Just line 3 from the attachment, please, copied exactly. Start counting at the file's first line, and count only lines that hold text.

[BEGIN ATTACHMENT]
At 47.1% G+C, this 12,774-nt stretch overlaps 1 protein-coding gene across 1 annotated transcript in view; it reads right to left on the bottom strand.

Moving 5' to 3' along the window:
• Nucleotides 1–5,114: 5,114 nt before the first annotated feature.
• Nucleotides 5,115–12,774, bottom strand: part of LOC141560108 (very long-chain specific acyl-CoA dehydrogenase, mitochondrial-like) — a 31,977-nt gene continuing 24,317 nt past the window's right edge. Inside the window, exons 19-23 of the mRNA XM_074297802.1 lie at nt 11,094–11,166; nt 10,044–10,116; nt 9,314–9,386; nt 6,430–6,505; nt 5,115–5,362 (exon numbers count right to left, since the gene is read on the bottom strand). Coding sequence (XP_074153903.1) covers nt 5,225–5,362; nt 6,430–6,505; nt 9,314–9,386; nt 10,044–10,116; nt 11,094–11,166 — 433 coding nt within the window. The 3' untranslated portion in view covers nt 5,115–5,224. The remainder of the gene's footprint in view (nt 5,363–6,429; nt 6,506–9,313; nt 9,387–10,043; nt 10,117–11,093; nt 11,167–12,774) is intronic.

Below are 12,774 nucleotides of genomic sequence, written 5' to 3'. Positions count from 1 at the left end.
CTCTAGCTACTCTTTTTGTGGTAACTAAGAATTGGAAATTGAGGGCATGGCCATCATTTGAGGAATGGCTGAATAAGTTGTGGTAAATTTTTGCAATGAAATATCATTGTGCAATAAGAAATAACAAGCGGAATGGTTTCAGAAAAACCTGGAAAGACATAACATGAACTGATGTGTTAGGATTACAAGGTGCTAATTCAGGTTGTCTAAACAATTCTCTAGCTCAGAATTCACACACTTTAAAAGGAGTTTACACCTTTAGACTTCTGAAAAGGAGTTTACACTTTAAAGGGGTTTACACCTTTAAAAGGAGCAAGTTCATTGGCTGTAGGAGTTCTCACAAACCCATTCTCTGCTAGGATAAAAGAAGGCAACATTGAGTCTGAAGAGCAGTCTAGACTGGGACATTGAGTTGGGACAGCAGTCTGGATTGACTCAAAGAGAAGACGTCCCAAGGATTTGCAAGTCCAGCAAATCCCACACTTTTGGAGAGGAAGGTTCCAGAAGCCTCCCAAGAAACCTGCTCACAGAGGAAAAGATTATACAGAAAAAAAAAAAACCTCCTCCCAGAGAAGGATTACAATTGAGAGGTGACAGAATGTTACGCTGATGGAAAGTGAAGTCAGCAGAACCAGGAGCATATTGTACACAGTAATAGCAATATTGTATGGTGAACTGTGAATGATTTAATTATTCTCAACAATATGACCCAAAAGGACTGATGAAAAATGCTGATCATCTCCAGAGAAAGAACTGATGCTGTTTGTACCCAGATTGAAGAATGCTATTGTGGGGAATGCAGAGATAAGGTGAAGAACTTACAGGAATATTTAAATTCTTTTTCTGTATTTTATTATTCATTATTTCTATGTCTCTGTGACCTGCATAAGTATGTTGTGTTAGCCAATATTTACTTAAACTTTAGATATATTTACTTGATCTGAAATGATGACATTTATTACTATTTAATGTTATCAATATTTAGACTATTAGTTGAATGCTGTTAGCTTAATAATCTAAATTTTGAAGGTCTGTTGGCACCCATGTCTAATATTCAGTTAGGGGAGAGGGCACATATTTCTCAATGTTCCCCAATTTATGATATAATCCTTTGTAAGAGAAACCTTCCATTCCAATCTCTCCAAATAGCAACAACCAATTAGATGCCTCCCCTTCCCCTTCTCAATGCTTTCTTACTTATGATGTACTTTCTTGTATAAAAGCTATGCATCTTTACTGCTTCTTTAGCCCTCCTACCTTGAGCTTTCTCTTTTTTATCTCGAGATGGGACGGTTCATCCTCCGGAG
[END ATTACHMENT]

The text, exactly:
• Nucleotides 1–5,114: 5,114 nt before the first annotated feature.